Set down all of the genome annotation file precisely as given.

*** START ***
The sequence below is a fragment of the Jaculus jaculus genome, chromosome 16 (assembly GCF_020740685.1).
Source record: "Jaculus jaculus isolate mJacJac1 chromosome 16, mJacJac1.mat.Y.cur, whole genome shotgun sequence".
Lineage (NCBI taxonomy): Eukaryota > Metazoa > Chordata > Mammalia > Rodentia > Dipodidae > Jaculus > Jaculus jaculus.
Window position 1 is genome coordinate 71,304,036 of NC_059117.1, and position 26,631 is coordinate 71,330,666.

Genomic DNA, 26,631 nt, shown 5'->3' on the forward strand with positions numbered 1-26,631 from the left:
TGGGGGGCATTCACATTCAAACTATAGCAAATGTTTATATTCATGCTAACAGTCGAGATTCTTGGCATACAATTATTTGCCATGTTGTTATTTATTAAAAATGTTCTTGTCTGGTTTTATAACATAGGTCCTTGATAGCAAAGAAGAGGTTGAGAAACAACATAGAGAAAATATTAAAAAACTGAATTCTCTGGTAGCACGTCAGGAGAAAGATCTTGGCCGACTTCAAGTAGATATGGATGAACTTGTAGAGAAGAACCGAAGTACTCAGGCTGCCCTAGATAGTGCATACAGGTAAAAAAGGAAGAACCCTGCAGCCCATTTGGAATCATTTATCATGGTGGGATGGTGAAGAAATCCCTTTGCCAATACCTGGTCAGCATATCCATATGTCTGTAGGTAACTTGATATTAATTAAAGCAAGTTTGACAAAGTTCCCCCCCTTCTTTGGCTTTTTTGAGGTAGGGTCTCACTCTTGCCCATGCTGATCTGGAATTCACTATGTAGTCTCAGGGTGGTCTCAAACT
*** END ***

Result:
The sequence below is a fragment of the Jaculus jaculus genome, chromosome 16 (assembly GCF_020740685.1).
Source record: "Jaculus jaculus isolate mJacJac1 chromosome 16, mJacJac1.mat.Y.cur, whole genome shotgun sequence".
Lineage (NCBI taxonomy): Eukaryota > Metazoa > Chordata > Mammalia > Rodentia > Dipodidae > Jaculus > Jaculus jaculus.
Window position 1 is genome coordinate 71,304,036 of NC_059117.1, and position 26,631 is coordinate 71,330,666.

Genomic DNA, 26,631 nt, shown 5'->3' on the forward strand with positions numbered 1-26,631 from the left:
TGGGGGGCATTCACATTCAAACTATAGCAAATGTTTATATTCATGCTAACAGTCGAGATTCTTGGCATACAATTATTTGCCATGTTGTTATTTATTAAAAATGTTCTTGTCTGGTTTTATAACATAGGTCCTTGATAGCAAAGAAGAGGTTGAGAAACAACATAGAGAAAATATTAAAAAACTGAATTCTCTGGTAGCACGTCAGGAGAAAGATCTTGGCCGACTTCAAGTAGATATGGATGAACTTGTAGAGAAGAACCGAAGTACTCAGGCTGCCCTAGATAGTGCATACAGGTAAAAAAGGAAGAACCCTGCAGCCCATTTGGAATCATTTATCATGGTGGGATGGTGAAGAAATCCCTTTGCCAATACCTGGTCAGCATATCCATATGTCTGTAGGTAACTTGATATTAATTAAAGCAAGTTTGACAAAGTTCCCCCCCTTCTTTGGCTTTTTTGAGGTAGGGTCTCACTCTTGCCCATGCTGATCTGGAATTCACTATGTAGTCTCAGGGTGGTCTCAAACT